Vice-Admiral John Hughes Hallett:
We are debating an exceedingly complex problem, one which is troubling not only this country but, I think I am right in saying, practically every country which has an advanced economy. This problem was acute in London many years before the motor car was invented. The long-term solution is a matter of such things as town planning, wider and better roads, segregation of traffic and improved parking facilities.
I do not think that anyone questions that for a moment. Those are matters of imagination, time and money. Of these three things, I think that it is the first, imagination, which, in the past, has usually been in the most chronic state of short supply. However, we must hope for the best, and I should like to congratulate my right hon. Friend the Minister and the Department and the Joint Parliamentary Secretary on the number of imaginative schemes which they have set in train.
The practical problem at any given moment is how to make the best use of existing facilities. It is to that problem that I wish to confine my remarks. Before going any further, I think that we must be absolutely clear about what the object is. I submit that the No. 1 priority is safety. The second priority, subject to the first, is the highest practicable speed of circulation for the traffic which has to move about within a town or city. I use the word "within" because it seems to me that the requirement for a swift flow of transit traffic through a town or city should be placed third.
I suggest that there are three basic approaches to the problem. First, to limit and, if possible, to reduce the total number of vehicles which enter a congested city area. Secondly, to keep the number of vehicles that are on the highway at any given moment to a minimum—in other words, the matter of parking. Thirdly, to improve the flow of traffic by keeping it under much stricter control than is the practice at present. I should like to say a word about each of these approaches in turn.
There is a number of ways in which the total volume of traffic can be limited. We can discourage the transit traffic from going through the centres of cities by having clearly marked and carefully chosen scheduled routes through which we want the transit traffic to pass. Of course, the best solution would be to have a by-pass, but I am dealing with the case where there is not a by-pass. How not to solve this problem is to be seen in a number of towns which I dare say hon. Members have had the misfortune to enter, where one is tempted off the main route through the centre of the city by encouraging signs which say that the road leads to Winchester, or wherever it may be, and once one gets into the back roads one is lost.
Five years ago, in a moment of folly, I was persuaded to pass through Birmingham on my motor bicycle, on my way south. Quite apart from the fact that the road appeared to be coated with a slippery composition which made it difficult to keep one's balance, the only direction signs which I saw showed the number of people killed in the area in the preceding month. It was a nightmare for strangers to get out of the city. That sort of thing enormously increases congestion in a city centre.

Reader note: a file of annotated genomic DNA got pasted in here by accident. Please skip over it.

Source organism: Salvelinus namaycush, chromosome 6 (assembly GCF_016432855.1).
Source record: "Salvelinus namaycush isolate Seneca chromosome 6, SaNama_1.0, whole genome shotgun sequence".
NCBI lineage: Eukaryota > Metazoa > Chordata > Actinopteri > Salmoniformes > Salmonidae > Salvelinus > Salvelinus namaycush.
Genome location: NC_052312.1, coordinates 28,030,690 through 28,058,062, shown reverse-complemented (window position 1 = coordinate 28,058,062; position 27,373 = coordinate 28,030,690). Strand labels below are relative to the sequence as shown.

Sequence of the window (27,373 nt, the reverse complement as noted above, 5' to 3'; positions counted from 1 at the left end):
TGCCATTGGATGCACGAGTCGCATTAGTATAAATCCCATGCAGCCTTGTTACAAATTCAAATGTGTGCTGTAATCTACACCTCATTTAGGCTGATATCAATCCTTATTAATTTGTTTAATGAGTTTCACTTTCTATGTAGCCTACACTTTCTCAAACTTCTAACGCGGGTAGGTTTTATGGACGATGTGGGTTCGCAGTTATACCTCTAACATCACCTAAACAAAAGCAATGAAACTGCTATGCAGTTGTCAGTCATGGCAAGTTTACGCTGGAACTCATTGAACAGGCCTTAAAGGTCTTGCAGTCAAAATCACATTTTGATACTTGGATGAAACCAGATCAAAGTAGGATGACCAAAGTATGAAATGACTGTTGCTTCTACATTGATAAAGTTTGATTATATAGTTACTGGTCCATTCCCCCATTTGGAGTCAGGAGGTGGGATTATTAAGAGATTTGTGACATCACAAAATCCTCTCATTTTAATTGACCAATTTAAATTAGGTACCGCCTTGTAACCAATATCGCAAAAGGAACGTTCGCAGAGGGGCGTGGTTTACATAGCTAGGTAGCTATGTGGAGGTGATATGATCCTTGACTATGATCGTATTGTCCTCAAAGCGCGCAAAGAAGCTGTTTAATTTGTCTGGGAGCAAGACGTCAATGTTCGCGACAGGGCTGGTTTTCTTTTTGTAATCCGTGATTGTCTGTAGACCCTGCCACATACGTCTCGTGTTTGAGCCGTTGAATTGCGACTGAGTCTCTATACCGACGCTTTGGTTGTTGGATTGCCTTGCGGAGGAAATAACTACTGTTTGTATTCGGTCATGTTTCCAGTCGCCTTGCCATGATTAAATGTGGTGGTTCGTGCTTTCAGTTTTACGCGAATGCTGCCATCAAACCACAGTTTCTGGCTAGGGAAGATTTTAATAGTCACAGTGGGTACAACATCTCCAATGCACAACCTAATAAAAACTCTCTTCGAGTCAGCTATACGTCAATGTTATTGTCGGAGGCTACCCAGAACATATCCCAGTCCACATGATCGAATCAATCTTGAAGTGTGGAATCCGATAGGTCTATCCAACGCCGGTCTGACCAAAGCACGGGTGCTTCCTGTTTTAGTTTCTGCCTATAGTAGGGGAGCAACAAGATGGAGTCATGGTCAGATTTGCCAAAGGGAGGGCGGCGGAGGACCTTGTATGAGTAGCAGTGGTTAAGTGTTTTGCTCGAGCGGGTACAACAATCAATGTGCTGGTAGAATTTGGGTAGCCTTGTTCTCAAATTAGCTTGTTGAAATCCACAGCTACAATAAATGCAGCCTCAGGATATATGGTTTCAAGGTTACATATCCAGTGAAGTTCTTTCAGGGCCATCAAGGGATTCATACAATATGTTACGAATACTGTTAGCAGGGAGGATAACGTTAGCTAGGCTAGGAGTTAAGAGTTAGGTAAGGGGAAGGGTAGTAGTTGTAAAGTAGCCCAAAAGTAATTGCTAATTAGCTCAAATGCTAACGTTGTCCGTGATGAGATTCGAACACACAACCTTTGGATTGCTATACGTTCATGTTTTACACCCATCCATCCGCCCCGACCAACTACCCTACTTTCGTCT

Surely it is desirable and possible in certain cases to impose strict special local limits on the size of commercial vehicles and public service vehicles that may enter certain areas of a city. By that means it would be possible to force long-distance heavy lorries to go round by some other route. It should also be possible to prevent the giant coaches going through the small streets in the centre.
We must also tackle the problem of the owner-driven car in the case where a person decides to use his car to go to his place of work in the city and to go home every evening. This point has been mentioned before. I must dissent from what my hon. Friend the Member for Merton and Morden (Mr. Atkins) said, namely, that we do not want to do that because we should impose a greater strain on public transport if we stopped such gentlemen from using their private cars. I think that that is a complete fallacy. If 60 young men have to get to the centre of a city, even if they all travel in the same bus, they are less likely to cause a nuisance than if they travel in 60 cars.
The solution to the problem falls under two heads. There is first the negative, repressive approach. Although I do not want to enlarge on this because I would be out of order. I think that my right hon. Friend should ask his right hon. Friend the Chancellor of the Exchequer to look into the way in which certain cars are financed. Apart from that, the solution surely is to make it more difficult and expensive for these men to park their cars all day near their place of work. On the other hand, we must be constructive. We have not only to improve the public transport, but we must make it more attractive to that type of potential user.
Nothing has been said about the London taxi or taxis in other cities, hut I have always belonged to the school of thought which favours two sizes of taxi. I have always thought that it should be possible to run a small taxi suitable for one passenger. The advantage of the taxi over the owner-driven car is that it does not have to park at the other end and it is probably very much better driven.
Also, a more frequent motor omnibus service is required, and I should have thought that that could be achieved by having smaller buses. I am prepared to believe that the present London motor omnibus is a technical wonder, but I am equally certain that it is far too large for many of the roads which it uses. A mistake has been made by not concentrating on having smaller buses and running a more frequent services.
Finally, although I am sure that I shall not have unanimous agreement with this proposition, the Government would be well advised to encourage the person who is prepared to go to his place of work on a bicycle or moped. They are certainly the quickest method of transport in London and in many other cities. They are cheap and, except for the moped, they are quiet. In spite of all the criticisms, they do not occupy a tremendous amount of the road because in London cyclists do not ride three or, for that matter, two abreast.
I should like to say a word about the problem of parking. I wish to make only two short points. The first concerns bus stops. Quite unnecessary danger and congestion is caused when buses discharge or embark their passengers well out from the roadway or alternatively when they pull out steeply when going ahead. In nearly every case, this happens because a vehicle has been parked too close to the bus stop. I suggest that the area of the bus stop should be much more clearly marked on the roadway.
I do not know whether this would require legislation, but if it does then we should pass it. It should be made an offence for a vehicle to park or to wait within the studded area. That should be strictly enforced. It would be easy to enforce. Conversely, it is only fair to add that it should be equally an offence for a bus driver to take on or to discharge passengers with any part of his vehicle outside the area. In any case, the area must be established first.